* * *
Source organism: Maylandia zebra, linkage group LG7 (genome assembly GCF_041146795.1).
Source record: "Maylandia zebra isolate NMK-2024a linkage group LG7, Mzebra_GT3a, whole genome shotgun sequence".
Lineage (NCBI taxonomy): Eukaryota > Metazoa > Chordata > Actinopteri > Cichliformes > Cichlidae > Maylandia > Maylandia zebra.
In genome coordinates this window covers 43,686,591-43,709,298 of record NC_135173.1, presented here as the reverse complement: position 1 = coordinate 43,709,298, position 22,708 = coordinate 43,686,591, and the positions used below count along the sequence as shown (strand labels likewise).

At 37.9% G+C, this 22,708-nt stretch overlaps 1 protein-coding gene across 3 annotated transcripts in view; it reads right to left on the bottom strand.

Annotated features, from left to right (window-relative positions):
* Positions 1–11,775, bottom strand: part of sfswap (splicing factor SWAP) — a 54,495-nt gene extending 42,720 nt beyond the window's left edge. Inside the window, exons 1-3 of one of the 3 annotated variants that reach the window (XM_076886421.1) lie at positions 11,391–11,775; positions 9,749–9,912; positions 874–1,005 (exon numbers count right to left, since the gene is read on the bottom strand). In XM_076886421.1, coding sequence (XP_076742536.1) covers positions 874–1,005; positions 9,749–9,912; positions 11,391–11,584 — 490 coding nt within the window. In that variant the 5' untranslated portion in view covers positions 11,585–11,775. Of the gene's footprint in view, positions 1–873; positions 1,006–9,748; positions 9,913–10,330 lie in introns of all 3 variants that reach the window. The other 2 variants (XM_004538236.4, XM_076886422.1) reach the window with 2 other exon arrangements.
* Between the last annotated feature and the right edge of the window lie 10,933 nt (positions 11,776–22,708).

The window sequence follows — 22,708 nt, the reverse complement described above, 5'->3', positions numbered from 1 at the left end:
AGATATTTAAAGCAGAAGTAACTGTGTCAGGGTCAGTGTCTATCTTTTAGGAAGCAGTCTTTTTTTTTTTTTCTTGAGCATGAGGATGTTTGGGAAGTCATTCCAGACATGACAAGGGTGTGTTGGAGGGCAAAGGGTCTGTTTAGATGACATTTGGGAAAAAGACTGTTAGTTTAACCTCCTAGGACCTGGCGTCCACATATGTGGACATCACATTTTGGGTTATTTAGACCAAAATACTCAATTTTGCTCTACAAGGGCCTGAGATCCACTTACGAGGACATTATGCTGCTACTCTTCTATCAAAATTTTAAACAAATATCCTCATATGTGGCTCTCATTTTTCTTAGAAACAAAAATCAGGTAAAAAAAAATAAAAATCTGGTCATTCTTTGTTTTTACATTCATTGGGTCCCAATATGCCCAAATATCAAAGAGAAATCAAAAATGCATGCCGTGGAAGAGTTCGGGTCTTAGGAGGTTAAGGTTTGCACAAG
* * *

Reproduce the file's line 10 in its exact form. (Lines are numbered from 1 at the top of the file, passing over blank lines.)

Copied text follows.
AGATATTTAAAGCAGAAGTAACTGTGTCAGGGTCAGTGTCTATCTTTTAGGAAGCAGTCTTTTTTTTTTTTTCTTGAGCATGAGGATGTTTGGGAAGTCATTCCAGACATGACAAGGGTGTGTTGGAGGGCAAAGGGTCTGTTTAGATGACATTTGGGAAAAAGACTGTTAGTTTAACCTCCTAGGACCTGGCGTCCACATATGTGGACATCACATTTTGGGTTATTTAGACCAAAATACTCAATTTTGCTCTACAAGGGCCTGAGATCCACTTACGAGGACATTATGCTGCTACTCTTCTATCAAAATTTTAAACAAATATCCTCATATGTGGCTCTCATTTTTCTTAGAAACAAAAATCAGGTAAAAAAAAATAAAAATCTGGTCATTCTTTGTTTTTACATTCATTGGGTCCCAATATGCCCAAATATCAAAGAGAAATCAAAAATGCATGCCGTGGAAGAGTTCGGGTCTTAGGAGGTTAAGGTTTGCACAAG